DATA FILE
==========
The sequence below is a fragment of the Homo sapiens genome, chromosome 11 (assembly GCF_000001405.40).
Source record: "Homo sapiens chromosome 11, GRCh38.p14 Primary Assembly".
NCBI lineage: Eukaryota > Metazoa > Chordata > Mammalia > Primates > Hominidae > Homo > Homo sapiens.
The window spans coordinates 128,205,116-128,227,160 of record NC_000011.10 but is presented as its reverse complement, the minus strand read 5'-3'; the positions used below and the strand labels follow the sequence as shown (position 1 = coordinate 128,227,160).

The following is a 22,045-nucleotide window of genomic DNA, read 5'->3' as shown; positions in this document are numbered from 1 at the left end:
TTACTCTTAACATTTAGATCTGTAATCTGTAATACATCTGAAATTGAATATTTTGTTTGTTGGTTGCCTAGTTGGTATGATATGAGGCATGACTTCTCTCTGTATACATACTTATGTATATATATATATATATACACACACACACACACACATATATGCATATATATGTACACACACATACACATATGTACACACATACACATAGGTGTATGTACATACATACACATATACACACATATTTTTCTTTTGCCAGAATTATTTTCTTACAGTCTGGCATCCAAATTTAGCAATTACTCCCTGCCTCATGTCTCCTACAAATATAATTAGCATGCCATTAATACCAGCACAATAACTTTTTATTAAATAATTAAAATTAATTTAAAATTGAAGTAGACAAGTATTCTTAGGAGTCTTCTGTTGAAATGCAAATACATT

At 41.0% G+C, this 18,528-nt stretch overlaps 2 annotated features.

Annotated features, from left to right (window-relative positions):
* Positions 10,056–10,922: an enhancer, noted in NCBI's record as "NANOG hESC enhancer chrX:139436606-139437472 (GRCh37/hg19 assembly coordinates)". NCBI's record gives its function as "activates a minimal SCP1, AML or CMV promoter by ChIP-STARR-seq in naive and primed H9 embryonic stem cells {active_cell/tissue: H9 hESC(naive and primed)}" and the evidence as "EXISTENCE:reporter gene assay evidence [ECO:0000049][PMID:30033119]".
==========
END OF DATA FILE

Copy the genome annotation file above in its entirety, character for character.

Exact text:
The sequence below is a fragment of the Homo sapiens genome, chromosome 11 (assembly GCF_000001405.40).
Source record: "Homo sapiens chromosome 11, GRCh38.p14 Primary Assembly".
NCBI lineage: Eukaryota > Metazoa > Chordata > Mammalia > Primates > Hominidae > Homo > Homo sapiens.
The window spans coordinates 128,205,116-128,227,160 of record NC_000011.10 but is presented as its reverse complement, the minus strand read 5'-3'; the positions used below and the strand labels follow the sequence as shown (position 1 = coordinate 128,227,160).

The following is a 22,045-nucleotide window of genomic DNA, read 5'->3' as shown; positions in this document are numbered from 1 at the left end:
TTACTCTTAACATTTAGATCTGTAATCTGTAATACATCTGAAATTGAATATTTTGTTTGTTGGTTGCCTAGTTGGTATGATATGAGGCATGACTTCTCTCTGTATACATACTTATGTATATATATATATATATACACACACACACACACACATATATGCATATATATGTACACACACATACACATATGTACACACATACACATAGGTGTATGTACATACATACACATATACACACATATTTTTCTTTTGCCAGAATTATTTTCTTACAGTCTGGCATCCAAATTTAGCAATTACTCCCTGCCTCATGTCTCCTACAAATATAATTAGCATGCCATTAATACCAGCACAATAACTTTTTATTAAATAATTAAAATTAATTTAAAATTGAAGTAGACAAGTATTCTTAGGAGTCTTCTGTTGAAATGCAAATACATT

At 41.0% G+C, this 18,528-nt stretch overlaps 2 annotated features.

Annotated features, from left to right (window-relative positions):
* Positions 10,056–10,922: an enhancer, noted in NCBI's record as "NANOG hESC enhancer chrX:139436606-139437472 (GRCh37/hg19 assembly coordinates)". NCBI's record gives its function as "activates a minimal SCP1, AML or CMV promoter by ChIP-STARR-seq in naive and primed H9 embryonic stem cells {active_cell/tissue: H9 hESC(naive and primed)}" and the evidence as "EXISTENCE:reporter gene assay evidence [ECO:0000049][PMID:30033119]".